Nevertheless, Peter teaches believers to exercise wisdom and discretion when confronted by authority figures about their faith. To apply this in the broadest manner possible without first noting the specific context is defective exegesis, and an insult to divine inspiration. This does not mean that the Christian is to be a respecter of person, fearing the wealthy and powerful but scorning the ordinary inquirers. The reason for this attitude toward authority figures is because, as Paul teaches, all authorities are from God. No one who wields authority obtains his position except by divine providence. God is the source of the very ideas of authority and submission.
When the Christian answers authority with gentleness and respect, he does so because he is aware that the source of all authority is God. You respect the position given to the person by providence, while despising his ignorance and wickedness as a non-Christian. This is the apostle’s teaching. But even this teaching gives the Christian boldness before authorities. When Pilate said to Jesus, “Don’t you know who I am? Don’t you know that I have the power to judge you, or to set you free?” Jesus replied that Pilate could have no power except what was given him from above. So the usual attitude taught is based on a misinterpretation of 1 Peter 3:15 and related verses, and a shallow understanding of what Scripture teaches about faith, humility, and respect. Because the popular understanding is false and shallow, it is useless and even harmful. We should throw it out.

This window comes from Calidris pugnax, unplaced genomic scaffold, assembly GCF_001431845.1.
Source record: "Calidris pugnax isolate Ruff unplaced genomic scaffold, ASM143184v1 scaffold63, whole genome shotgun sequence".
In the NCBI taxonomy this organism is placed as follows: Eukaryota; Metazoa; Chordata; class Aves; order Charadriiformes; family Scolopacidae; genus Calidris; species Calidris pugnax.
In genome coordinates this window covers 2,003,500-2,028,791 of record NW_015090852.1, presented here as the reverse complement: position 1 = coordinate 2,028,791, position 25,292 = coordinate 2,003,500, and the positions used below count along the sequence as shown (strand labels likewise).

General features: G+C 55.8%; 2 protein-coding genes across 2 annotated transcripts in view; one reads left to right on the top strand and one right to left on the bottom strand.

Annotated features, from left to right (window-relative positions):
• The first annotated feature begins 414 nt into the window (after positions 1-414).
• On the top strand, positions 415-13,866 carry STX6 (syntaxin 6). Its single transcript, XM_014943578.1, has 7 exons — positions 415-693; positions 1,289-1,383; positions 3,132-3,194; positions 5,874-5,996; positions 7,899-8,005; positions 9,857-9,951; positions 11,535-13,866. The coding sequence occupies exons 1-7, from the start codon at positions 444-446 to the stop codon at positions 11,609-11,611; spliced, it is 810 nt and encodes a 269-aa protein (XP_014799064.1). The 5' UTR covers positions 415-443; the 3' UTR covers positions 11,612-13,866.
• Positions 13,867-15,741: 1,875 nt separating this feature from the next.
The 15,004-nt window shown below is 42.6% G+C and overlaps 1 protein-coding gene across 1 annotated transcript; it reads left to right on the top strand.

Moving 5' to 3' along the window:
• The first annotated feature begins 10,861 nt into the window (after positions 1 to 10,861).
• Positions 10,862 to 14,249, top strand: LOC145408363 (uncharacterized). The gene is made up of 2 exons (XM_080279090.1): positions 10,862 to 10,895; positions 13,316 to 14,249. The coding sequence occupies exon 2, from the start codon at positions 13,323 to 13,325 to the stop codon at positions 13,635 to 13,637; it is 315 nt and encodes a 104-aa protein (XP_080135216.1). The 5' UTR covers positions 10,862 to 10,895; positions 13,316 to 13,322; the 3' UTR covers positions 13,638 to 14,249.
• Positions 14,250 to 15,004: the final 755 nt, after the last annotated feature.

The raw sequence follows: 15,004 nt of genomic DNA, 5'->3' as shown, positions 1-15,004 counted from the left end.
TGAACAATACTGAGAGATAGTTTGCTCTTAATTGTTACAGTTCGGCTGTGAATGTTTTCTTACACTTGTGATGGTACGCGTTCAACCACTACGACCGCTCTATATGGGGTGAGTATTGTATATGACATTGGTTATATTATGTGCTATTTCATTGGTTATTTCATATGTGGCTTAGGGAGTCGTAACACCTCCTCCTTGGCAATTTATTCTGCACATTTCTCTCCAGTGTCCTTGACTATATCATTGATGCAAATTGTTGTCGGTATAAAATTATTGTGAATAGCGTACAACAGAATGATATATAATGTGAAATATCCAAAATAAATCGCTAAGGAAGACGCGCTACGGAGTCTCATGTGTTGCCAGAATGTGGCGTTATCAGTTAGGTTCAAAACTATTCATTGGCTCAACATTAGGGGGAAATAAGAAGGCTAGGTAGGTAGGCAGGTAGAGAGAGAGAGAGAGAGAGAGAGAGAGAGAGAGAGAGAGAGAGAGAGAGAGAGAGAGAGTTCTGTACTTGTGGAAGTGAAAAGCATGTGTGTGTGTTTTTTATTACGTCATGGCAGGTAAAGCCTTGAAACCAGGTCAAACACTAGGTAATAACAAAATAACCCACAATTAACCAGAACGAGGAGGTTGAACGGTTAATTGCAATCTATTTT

If we consider the verse in a broader context, that is, from the perspective of the New Testament or even the whole Bible, then the error of the popular interpretation becomes even more glaring. We begin with the assumption that if the verse is understood in a way that would condemn the prophets and the apostles, and even the Lord Jesus himself, then it cannot be the correct interpretation. Anyone who reads the Bible can see that the prophets, the apostles, and the Lord Jesus often spoke and behaved in ways that contradicted the popular understanding of 1 Peter 3:15. The Lord Jesus called people snakes, dogs, hypocrites, sons of hell and sons of the devil, and even performed physically violent acts such as turning over tables and using a whip to chase merchants out of the temple.